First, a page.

The Role of the British in the Launching of Confederation

  • Ged Martin
Part of the Cambridge Commonwealth Series book series


In seeking to assess the role played by the British in the achievement of Canadian Confederation, it is natural to look to the years of action between 1864 and 1867. Yet it may be that the two most important British contributions had been made well before the delegates gathered at Charlottetown. The British had succeeded, first, in setting the agenda by defining the aim of intercolonial union. Secondly, and arguably even more crucially important, they had found a formula which preserved imperial control over the process of constitutional change while conceding effective autonomy of action to the politicians of British North America.


North America Nova Scotia British Government Royal Commission Constitutional Change 
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Notes and References

  1. 8.
    CO 42/283, Durham to Glenelg, no. 58, 13 September 1838, fos 162–3; Chester W. New, Lord Durham: A Biography of John George Lambton First Earl of Durham (Oxford, 1929) chs 19–20.Google Scholar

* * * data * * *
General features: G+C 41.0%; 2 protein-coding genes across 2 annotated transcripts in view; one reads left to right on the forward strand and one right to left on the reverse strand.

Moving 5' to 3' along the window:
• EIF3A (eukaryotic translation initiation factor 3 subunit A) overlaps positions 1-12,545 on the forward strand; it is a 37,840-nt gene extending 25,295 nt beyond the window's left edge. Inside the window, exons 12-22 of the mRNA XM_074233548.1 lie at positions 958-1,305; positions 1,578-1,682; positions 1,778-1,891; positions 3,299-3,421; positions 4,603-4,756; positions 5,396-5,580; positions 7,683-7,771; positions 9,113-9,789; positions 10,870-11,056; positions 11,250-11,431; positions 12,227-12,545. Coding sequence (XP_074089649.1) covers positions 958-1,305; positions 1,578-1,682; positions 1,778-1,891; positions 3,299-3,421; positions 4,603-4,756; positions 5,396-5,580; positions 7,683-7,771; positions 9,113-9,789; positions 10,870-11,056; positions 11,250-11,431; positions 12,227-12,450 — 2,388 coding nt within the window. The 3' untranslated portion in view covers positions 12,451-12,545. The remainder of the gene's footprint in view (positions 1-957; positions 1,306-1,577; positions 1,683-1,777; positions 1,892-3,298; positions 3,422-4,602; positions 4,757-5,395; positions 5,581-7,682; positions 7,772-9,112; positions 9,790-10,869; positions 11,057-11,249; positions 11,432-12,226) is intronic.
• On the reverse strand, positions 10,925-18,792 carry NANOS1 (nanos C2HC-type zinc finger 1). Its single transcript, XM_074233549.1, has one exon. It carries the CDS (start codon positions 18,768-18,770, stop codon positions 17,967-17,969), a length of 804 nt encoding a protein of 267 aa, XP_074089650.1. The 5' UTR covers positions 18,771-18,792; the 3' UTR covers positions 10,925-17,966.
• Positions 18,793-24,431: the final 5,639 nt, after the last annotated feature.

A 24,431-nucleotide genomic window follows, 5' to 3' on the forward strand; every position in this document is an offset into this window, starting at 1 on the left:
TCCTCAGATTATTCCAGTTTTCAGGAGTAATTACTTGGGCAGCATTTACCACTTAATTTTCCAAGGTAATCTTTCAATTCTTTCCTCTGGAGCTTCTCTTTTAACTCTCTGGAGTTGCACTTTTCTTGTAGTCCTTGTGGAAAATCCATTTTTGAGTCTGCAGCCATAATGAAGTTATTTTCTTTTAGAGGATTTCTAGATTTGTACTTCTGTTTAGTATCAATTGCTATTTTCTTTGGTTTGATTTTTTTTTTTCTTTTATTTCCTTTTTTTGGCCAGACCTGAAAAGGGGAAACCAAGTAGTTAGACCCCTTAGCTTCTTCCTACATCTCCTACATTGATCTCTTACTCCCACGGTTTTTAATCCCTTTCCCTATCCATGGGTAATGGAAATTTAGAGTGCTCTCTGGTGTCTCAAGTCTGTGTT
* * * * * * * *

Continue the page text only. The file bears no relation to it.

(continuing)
2. 13.
    Earl Grey, The Colonial Policy of Lord John Russell’s Administration (2 vols, London, 1853) i, p. 207.Google Scholar
  3. 20.
    Lucas, ii, p. 282, and see also Ged Martin, The Durham Report and British Policy (Cambridge, 1972) pp. 54–60.Google Scholar
  4. 49.
    Memorandum by Prince Albert, 21 February 1858, in A.C. Benson and Lord Esher (eds), The Letters of Queen Victoria (First Series, 1837–1861) (3 vols, London, 1908 ed.), p. 267.Google Scholar

Copyright information

© Ged Martin 1995

Authors and Affiliations

  • Ged Martin
    • 1
  1. 1.Centre of Canadian StudiesUniversity of EdinburghUK

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